"I don't think that's funny, Mat," Rand growled. "I am not an Aiel." The Amyrlin said you are. Ingtar thinks you are. Tam said ... He was sick, fevered. They had severed the roots he had thought he had, the Aes Sedai and Tam between them, though Tam had been too sick to know what he was saying. They had cut him loose to tumble before the wind, then offered him something new to hold on to. False Dragon. Aiel. He could not claim those for roots. He would not. "Maybe I don't belong to anyone. But the Two Rivers is the only home I know."
"I didn't mean anything," Mat protested. "It's just ... Burn me, Ingtar says you are. Masema says you are. Urien could have been your cousin, and if Rhian put on a dress and said she was your aunt, you'd believe it yourself. Oh, all right. Don't look at me like that, Perrin. If he wants to say he isn't, all right. What difference does it make, anyway?" Perrin shook his head.
Ogier girls brought water and towels for washing faces and hands, and cheese and fruit and wine, with pewter goblets a little too large to be comfortable in the hand. Other Ogier women came, too, their dresses all embroidered. One by one they appeared, a dozen of them all told, to ask if the humans were comfortable, if they needed anything. Each turned her attentions to Loial just before she left. He gave his answers respectfully but in as few words as Rand had ever heard him use, standing with an Ogiersized, woodbound book clutched to his chest like a shield, and when they went, he huddled in his chair with the book held up in front of his face. The books in the house were one thing not sized for humans.
"Just smell this air, Lord Rand," Hurin said, filling his lungs with a smile. His feet dangled from one of the chairs at the table; he swung them like a boy. "I never thought most places smelled bad, but this ... Lord Rand, I don't think there's ever been any killing here. Not even any hurting, except by accident."
"The stedding are supposed to be safe for everyone," Rand said. He was watching Loial. "That's what the stories say, anyway." He swallowed a last bit of white cheese and went over to the Ogier. Mat followed with a goblet in his hand. "What's the matter, Loial?" Rand said. "You've been as nervous as a cat in a dogyard ever since we came here."
"It is nothing," Loial said, giving the door an uneasy glance from. the corner of his eye.
"Are you afraid they'll find out you left Stedding Shangtai without permission from your Elders?"
Loial looked around wildly, the tufts on his ears vibrating. "Don't say that," he hissed. "Not where anyone can hear. If they found out ..." With a heavy sigh, he slumped back, looking from Rand to Mat. "I don't know how humans do it, but among Ogier ... If a girl sees a boy she likes, she goes to her mother. Or sometimes the mother sees someone she thinks is suitable. In any case, if they agree, the girl's mother goes to the boy's mother, and the next thing the boy knows, his marriage is all arranged."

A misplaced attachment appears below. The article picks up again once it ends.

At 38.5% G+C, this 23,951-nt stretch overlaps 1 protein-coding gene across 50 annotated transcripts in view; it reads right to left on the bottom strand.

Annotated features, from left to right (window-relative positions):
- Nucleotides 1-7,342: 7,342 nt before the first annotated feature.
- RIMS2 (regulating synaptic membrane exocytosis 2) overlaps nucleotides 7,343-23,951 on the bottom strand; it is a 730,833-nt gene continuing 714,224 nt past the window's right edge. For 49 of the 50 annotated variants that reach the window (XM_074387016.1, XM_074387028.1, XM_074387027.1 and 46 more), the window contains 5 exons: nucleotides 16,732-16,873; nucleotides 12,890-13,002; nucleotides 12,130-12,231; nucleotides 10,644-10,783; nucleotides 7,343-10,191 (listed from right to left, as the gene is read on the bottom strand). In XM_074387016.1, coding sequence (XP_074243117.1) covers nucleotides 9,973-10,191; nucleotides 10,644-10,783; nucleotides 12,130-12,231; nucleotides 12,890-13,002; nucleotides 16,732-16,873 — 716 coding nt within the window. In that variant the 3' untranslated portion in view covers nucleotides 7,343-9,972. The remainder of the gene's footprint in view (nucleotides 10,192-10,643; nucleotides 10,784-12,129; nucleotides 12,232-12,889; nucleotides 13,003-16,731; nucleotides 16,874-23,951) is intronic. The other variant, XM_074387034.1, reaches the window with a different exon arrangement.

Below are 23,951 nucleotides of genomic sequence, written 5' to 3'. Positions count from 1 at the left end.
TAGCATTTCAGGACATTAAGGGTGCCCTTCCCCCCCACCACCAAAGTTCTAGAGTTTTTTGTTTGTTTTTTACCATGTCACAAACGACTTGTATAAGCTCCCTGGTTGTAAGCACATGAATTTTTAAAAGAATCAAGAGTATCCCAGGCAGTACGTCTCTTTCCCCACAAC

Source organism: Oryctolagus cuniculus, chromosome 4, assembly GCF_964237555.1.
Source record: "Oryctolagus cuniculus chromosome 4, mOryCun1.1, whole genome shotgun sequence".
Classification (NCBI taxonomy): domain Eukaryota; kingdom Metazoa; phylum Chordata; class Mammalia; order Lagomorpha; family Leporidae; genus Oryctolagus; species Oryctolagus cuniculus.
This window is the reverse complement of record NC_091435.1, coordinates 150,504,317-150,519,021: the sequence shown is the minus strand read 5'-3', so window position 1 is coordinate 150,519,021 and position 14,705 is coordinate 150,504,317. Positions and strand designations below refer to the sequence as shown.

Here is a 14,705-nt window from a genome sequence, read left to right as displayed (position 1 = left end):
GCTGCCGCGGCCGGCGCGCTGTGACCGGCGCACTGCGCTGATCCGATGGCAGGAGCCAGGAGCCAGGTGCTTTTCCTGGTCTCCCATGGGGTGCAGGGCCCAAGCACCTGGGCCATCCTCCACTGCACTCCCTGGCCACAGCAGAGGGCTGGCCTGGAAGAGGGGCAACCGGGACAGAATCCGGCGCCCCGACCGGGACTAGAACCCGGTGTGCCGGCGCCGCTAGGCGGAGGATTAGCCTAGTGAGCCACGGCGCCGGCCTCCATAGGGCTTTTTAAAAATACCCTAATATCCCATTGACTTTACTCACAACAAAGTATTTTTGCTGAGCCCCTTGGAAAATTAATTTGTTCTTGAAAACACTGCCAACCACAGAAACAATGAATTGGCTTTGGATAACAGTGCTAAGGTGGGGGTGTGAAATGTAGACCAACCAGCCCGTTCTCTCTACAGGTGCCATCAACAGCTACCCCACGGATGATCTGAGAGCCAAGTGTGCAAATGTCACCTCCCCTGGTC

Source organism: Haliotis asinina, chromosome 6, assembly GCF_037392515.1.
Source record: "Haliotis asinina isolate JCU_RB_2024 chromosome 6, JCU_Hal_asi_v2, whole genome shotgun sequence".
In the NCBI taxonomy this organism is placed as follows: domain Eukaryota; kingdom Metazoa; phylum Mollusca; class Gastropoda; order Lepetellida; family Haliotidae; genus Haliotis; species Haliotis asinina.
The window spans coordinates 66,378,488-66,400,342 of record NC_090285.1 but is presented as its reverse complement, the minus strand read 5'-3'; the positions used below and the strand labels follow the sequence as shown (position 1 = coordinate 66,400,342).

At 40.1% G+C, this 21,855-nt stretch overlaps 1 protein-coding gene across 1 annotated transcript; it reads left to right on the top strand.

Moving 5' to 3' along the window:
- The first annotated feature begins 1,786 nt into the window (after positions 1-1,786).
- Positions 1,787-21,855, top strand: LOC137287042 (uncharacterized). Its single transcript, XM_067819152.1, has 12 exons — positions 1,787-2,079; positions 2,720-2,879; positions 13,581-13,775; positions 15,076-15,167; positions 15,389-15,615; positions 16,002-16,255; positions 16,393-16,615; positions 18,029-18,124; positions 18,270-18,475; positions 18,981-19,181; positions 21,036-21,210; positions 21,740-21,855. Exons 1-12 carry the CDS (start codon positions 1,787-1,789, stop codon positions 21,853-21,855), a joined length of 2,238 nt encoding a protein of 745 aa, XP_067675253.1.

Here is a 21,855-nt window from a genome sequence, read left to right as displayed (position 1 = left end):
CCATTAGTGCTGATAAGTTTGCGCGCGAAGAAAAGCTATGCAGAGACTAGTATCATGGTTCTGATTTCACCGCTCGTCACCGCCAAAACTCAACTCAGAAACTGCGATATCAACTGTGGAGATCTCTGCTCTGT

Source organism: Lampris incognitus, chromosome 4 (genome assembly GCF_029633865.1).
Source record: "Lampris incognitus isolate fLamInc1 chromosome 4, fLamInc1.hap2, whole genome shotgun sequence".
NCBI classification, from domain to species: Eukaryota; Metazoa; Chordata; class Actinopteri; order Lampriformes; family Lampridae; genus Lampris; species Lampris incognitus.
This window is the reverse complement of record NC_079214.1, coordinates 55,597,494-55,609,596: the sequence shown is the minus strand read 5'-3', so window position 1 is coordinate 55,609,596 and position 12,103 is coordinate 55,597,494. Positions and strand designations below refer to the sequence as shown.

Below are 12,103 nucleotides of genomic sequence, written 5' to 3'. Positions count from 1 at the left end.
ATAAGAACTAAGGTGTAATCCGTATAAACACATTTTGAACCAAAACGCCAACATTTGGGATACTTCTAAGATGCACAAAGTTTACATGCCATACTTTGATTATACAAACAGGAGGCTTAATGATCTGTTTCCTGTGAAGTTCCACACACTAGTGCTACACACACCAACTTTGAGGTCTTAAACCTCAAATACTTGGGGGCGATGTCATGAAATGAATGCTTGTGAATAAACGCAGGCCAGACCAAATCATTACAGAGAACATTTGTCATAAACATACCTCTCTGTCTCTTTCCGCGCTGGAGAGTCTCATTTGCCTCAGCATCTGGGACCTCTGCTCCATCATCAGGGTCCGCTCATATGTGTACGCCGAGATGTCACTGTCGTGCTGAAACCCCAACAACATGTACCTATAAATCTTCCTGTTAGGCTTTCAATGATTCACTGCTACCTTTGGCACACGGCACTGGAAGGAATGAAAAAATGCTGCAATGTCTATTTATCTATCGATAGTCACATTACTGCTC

"Doesn't the boy have any say in it?" Mat asked incredulously.
"None. The women always say we would spend our lives married to the trees if it was left to us." Loial shifted, grimacing. "Half of our marriages take place between stedding; groups of young Ogier visit from stedding to stedding so they can see, and be seen. If they discover I'm Outside without permission, the Elders will almost certainly decide I need a wife to settle me down. Before I know it, they'll have sent a message to Stedding Shangtai, to my mother, and she will come here and have me married before she washes off the dust of her journey. She's always said I am too hasty and need a wife. I think she was looking when I left. Whatever wife she chooses for me ... well, any wife at all won't let me go back Outside until I have gray in my beard. Wives always say no man should be allowed Outside until he's settled enough to control his temper."
Mat gave a guffaw loud enough to draw every head, but at Loial's frantic gesture he spoke softly. "Among us, men do the choosing, and no wife can stop a man doing what he wants."
Rand frowned, remembering how Egwene had begun following him around when they were both little. It was then that Mistress al'Vere had begun taking a special interest in him, more than in any of the other boys. Later, some girls would dance with him on feastdays and some would not, and those who would were always Egwene's friends, while those who would not were girls Egwene did not like. He also seemed to remember Mistress al'Vere taking Tam aside - And she was muttering about Tam not having a wife for her to talk to! - and after that, Tam and everyone else had acted as if he and Egwene were promised, even though they had not knelt before the Women's Circle to say the words.